Alert June 21, 2011

Massachusetts Issues Consent Order Alleging Selective Dissemination of Unpublished Short Term Trading Ideas to Favored Customers by the Research Department of a Major Broker-Dealer

On June 9, 2011, the Securities Division of the Secretary of the Commonwealth of Massachusetts (the “Securities Division”) issued a consent order (the “Order”) in settlement of an investigation of a major broker-dealer (the “Firm”).  The Securities Division alleged that, in an effort to generate more revenue to pay for research activities, the Firm developed a practice in which unpublished short-term trading ideas, sometimes varying from published ratings and recommendations, were provided to favored customers following so-called “trading huddles” involving research analysts and traders, and in calls by analysts directly to a particular client’s traders.  The Firm was required to pay a fine of $10 million and to undertake remedial actions specified in the Order.  The Firm admitted certain factual statements but neither admitted nor denied the legal conclusions of the Securities Division.

Background

In 2003, investigations by securities regulatory authorities raised issues concerning whether the research related activities of certain investment banks violated principles of good faith and fair dealing in various respects.  Those investigations arose from claims that research analysts were influenced by the investment banking departments of their firms to produce reports favorable to investment banking clients.  The regulatory authorities alleged that the firms failed to manage conflicts of interest in an adequate or appropriate manner.  Those investigations led to settlements by many such firms, including the Firm.  Statements of management personnel cited in the Order indicate that, following the settlement, the Firm, like other firms with research departments, sought ways to pay for the significant costs associated with producing research.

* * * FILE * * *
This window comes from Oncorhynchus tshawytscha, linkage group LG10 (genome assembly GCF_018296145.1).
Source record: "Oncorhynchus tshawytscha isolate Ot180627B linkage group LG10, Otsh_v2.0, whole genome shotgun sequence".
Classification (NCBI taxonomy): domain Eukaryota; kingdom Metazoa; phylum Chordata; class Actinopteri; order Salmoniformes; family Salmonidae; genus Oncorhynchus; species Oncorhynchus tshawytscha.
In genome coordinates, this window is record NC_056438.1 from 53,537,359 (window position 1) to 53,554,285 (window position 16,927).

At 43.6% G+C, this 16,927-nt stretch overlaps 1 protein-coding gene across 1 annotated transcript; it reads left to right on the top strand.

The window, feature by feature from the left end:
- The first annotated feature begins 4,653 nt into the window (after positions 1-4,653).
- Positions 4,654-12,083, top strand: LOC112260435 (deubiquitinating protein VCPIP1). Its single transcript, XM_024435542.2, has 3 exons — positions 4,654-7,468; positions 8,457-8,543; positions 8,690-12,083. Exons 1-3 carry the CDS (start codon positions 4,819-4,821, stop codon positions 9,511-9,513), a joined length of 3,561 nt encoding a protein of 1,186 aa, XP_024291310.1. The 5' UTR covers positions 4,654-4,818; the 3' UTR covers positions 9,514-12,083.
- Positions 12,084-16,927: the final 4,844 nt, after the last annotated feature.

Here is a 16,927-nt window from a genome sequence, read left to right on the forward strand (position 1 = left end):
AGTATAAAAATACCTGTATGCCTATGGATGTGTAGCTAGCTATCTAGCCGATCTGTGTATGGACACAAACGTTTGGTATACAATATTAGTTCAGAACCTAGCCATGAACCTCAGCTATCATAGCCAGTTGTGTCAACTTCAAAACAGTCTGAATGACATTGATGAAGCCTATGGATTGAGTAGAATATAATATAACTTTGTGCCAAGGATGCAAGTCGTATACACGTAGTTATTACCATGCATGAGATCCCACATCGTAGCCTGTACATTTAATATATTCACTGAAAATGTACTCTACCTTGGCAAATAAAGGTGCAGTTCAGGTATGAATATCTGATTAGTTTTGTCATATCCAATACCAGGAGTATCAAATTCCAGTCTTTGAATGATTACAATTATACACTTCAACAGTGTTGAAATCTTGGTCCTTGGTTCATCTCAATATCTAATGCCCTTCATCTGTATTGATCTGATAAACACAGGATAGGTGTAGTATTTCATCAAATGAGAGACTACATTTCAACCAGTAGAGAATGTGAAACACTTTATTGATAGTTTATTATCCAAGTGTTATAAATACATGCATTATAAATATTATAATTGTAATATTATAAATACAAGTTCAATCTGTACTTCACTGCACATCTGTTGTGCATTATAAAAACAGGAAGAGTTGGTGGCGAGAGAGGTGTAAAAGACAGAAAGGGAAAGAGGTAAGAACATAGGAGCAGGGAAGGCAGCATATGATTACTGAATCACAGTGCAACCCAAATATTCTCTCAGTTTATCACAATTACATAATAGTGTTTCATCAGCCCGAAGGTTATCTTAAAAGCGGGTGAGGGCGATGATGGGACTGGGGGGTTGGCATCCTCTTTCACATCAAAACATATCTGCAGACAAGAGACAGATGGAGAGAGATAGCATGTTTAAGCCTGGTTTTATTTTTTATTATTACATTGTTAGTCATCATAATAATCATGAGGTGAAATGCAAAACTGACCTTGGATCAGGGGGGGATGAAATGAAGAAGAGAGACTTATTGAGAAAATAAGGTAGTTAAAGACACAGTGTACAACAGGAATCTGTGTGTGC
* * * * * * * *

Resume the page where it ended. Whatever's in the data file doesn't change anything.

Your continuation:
The Asymmetric Service Initiative

The Order describes an initiative begun at the Firm in 2007, called the Asymmetric Service Initiative, or “ASI”, to deliver enhanced services to certain clients with the hope of leading them to increase their business levels with the Firm.  According to the Order, the Firm developed lists of clients who were prioritized to receive ASI services based on the amount of trading revenue they generated or were expected to generate.  Clients who generated more revenue were moved up the list and clients who generated less revenue than expected were moved down the list.  Clients at the top of the list were contacted by traders at the Firm and provided unpublished research that had been discussed at huddles between research and trading personnel at the Firm.  Priority clients also sometimes received calls directly from research personnel communicating unpublished information.  According to the Order, selective disclosure of unpublished research violated the Firm’s existing policies and procedures.

Findings and Undertakings

The Securities Division based its order on Section 204(a)(2)(G) of the Massachusetts Uniform Securities Act (the “Act”), M.G.L. ch. 110A, which authorizes the Secretary to impose a fine or take other appropriate action if the Secretary finds that the order is in the public interest and that the person has engaged in prohibited conduct.  The Securities Division found that the Firm’s conduct had constituted each of the following:  (i) it had “engaged in … unethical or dishonest conduct or practice in the securities … business;” and (ii) it had “failed reasonably to supervise agents … or other employees to assure compliance with this chapter.”  Significantly, the Order states that it is not to be construed as a finding or admission of fraud under the Massachusetts Act.

In the Order, the Firm agrees to permanently discontinue both the Asymmetric Service Initiative and the trading huddles.  While the Firm is permitted to provide different levels and types of research services to clients based on, among other things, the client’s preferences as to frequency and manner of receiving communications, the client’s risk profile, investment focus and perspective, and the size and scope of the overall client relationship with the Firm, the Firm must disclose information about its different levels and types of services in the Term of Use section of its internal client website.

Reports appearing in the financial press following the announcement of the Order indicate that the SEC and FINRA are also conducting investigations in this area, although neither agency will confirm or deny the existence of any investigation.